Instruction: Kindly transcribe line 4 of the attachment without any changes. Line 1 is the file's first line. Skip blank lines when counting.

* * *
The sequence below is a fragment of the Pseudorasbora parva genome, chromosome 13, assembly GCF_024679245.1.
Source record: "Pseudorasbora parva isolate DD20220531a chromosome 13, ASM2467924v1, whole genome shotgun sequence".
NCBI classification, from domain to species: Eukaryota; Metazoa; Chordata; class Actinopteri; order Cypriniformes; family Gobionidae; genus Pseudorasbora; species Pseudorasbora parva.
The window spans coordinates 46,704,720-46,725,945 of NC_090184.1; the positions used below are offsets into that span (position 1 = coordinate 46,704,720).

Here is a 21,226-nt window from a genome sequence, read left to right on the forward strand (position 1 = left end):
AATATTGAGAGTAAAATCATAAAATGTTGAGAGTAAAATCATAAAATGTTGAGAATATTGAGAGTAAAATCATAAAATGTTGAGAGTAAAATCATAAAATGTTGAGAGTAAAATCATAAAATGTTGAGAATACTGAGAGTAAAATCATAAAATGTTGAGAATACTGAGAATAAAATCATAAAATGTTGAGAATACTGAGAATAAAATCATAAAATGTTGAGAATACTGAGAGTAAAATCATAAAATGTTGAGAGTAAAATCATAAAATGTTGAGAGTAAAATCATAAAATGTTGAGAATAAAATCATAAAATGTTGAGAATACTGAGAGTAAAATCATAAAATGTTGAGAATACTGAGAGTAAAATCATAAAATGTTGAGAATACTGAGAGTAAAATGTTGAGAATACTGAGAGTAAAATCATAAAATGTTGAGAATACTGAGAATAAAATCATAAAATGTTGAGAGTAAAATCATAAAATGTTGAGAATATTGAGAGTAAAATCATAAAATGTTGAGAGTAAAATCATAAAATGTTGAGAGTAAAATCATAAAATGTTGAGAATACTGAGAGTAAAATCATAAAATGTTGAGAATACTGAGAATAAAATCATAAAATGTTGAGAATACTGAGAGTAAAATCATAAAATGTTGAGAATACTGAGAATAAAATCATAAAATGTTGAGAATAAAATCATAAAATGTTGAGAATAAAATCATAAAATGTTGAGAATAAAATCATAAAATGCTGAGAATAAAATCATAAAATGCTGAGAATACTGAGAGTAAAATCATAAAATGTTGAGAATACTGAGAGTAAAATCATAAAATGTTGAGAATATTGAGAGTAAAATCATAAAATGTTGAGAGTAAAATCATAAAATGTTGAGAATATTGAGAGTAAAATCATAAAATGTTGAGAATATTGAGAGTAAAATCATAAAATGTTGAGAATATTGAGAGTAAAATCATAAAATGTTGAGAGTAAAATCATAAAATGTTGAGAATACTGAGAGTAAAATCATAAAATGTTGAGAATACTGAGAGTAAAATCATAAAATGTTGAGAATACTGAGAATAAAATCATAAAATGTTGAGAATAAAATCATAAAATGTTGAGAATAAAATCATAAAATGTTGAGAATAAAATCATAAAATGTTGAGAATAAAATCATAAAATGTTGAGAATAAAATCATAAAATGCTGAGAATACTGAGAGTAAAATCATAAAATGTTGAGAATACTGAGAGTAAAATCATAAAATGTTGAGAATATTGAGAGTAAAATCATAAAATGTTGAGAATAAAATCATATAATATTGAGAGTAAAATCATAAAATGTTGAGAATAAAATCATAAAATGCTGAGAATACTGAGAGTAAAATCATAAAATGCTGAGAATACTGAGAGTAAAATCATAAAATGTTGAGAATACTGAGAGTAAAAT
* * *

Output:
The window spans coordinates 46,704,720-46,725,945 of NC_090184.1; the positions used below are offsets into that span (position 1 = coordinate 46,704,720).